Introducing Campaign for National Parks – small team, big impact
Without Campaign for National Parks, National Parks may not exist here in the UK. It started off in the 1936 as the Standing Committee on National Parks which was instrumental in the creation of the first – and then subsequent – National Parks in England and Wales in the 1950s. It went on to become the Council for National Parks before evolving into Campaign for National Parks (CNP) in 2008.
The organisation’s initial creation came at a time when access to the countryside was very limited. Private landowners restricted public access. It took a group of dedicated campaigners to change this and pave the way for the National Parks and Access to the Countryside Act 1949 - part of the post-war reconstruction effort.
CNP is the only national charity dedicated to campaigning to protect and promote National Parks in England and Wales. Its mission is to inspire everyone to enjoy and look after the 13 National Parks: Brecon Beacons, The Broads, Dartmoor, Exmoor, Lake District, New Forest, North York Moors, Northumberland, Peak District, Pembrokeshire Coast, Snowdonia, South Downs and Yorkshire Dales. Scotland has two National Parks – Loch Lomond and the Trossachs and Cairngorms – which are represented by Scottish Campaign for National Parks, a member of CNP.
It brings together over 30 organisations, including National Park Societies, National Park Authorities and other organisations with an interest in National Parks, including such as CPRE, NAAONB and National Trust to identify and address issues facing national parks and share and try to tackle these. In recent years, CNP has focused on a range of areas from accessibility and diversity to planning and climate change.
With just four members of staff, it's a small team making a big impact creating important reports, such as 2018’s Raising the Bar looking at improving nature in our National Parks (with a new report due out in 2021). CNP is frequently invited to help shape policy related to National Parks as a key stakeholder and responds to government consultations and local planning applications. It co-ordinates campaigns - online and offline – and supports members’ campaigns.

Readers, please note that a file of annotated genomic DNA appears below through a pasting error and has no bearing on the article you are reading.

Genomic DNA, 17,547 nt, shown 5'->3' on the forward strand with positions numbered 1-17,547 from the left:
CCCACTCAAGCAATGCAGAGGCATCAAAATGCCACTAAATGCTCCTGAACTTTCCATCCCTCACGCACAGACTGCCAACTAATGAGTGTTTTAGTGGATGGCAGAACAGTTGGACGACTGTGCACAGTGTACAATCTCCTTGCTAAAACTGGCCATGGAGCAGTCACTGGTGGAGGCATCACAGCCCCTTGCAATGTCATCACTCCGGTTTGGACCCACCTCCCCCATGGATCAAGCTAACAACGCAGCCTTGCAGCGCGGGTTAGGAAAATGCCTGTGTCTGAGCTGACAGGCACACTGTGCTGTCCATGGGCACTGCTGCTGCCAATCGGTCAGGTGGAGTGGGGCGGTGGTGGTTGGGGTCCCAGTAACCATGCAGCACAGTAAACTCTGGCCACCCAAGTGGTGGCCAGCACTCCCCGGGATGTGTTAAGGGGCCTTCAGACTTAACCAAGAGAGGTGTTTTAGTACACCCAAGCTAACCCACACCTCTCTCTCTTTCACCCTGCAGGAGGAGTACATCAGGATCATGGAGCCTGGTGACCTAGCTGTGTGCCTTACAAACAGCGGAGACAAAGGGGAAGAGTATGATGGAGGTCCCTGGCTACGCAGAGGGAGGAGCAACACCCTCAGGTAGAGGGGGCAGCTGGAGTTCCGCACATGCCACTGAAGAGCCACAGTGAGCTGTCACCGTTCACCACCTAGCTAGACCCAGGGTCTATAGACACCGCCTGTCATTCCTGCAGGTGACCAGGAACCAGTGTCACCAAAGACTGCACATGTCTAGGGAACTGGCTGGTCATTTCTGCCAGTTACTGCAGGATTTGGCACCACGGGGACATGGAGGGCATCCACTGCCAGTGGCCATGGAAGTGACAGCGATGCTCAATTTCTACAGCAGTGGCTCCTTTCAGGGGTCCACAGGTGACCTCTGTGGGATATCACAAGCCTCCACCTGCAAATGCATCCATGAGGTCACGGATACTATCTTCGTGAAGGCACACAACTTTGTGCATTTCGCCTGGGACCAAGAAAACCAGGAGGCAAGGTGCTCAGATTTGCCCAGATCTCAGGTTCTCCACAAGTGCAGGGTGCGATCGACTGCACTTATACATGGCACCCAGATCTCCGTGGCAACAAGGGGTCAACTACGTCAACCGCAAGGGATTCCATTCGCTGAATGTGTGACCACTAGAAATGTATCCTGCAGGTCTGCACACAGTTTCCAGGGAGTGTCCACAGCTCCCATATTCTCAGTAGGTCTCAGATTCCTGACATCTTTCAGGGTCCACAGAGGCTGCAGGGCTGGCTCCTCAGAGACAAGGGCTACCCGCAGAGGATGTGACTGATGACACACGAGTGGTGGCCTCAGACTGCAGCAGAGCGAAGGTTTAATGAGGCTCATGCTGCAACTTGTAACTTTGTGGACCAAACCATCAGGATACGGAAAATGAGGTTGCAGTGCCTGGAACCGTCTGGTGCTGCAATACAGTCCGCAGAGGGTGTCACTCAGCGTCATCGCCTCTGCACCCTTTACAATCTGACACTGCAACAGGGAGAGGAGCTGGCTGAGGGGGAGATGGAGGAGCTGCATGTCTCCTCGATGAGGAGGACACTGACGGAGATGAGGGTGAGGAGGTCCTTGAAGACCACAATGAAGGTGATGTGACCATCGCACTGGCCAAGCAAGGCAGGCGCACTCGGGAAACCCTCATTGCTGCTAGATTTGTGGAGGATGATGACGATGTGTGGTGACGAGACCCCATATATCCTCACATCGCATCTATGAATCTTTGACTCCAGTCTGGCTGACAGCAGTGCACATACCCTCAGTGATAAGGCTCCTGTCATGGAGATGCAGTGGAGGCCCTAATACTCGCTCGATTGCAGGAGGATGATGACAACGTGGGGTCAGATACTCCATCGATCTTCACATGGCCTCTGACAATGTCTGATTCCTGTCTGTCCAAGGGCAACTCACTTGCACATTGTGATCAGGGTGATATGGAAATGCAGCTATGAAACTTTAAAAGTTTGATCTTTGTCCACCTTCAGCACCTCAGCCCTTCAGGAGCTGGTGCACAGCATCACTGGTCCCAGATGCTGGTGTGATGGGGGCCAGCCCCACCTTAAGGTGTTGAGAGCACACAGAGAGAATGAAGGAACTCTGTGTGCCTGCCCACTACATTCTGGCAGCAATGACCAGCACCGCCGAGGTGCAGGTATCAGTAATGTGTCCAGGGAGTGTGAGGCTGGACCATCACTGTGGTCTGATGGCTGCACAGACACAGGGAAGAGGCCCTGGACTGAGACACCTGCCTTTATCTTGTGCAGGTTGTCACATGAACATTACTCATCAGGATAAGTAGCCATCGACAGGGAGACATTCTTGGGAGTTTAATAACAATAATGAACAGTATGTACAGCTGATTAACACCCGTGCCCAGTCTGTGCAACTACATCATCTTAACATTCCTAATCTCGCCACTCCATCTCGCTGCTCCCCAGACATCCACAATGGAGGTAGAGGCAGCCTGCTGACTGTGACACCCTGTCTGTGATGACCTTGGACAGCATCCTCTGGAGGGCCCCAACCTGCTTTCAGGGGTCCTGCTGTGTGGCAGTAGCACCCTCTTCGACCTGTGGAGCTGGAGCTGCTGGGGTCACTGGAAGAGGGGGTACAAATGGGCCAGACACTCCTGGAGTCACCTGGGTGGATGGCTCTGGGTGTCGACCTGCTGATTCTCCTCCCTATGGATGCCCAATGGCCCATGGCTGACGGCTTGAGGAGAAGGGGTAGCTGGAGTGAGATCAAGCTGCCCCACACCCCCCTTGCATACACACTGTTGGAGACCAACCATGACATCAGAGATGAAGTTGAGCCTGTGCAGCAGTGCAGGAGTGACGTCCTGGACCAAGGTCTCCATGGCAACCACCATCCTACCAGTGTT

It also ran the successful Mosaic project to connect new audiences with National Parks, including young people and Black Asian and Minority Ethnic communities based around a scalable community champion model. This has had a lasting impact, with Yvonne Witter who has carried the Mosaic project on in the Peak District recently being named in BBC Women’s Hour’s Power List. On top of this, CNP currently runs two annual competitions – the Park Protector Awards for pioneering projects and people in National Parks and a popular photography competition, open to all.
As well as organisational members, CNP has individual members – people who support the aims of the charity and regularly contribute to enable it to carry on its important work for National Parks. Members pay a monthly subscription starting at £3 per month and receive a bi-annual printed magazine called Viewpoint, a monthly e-newsletter and range of partner discounts.
CNP’s Chief Executive Anita Konrad said: “2020 has been a challenging year for us all and we’ve seen just how important getting out into beautiful landscapes and connecting with nature has been to support the nation through this. National Parks have faced huge challenges around managing increased visitor numbers with limited resources, but there have also been opportunities to engage with new audiences and share the beauty of the Parks with more people.
“Campaign for National Parks played an integral role in the post-war recovery by spearheading the creation of National Parks. As the government of today shifts its focus from crisis response to building back greener, with the creation of new National Parks and investment into nature recovery, we have an important role to play to ensure that our National Parks – existing and future – are empowered to innovate and play their part in a Green Recovery.”
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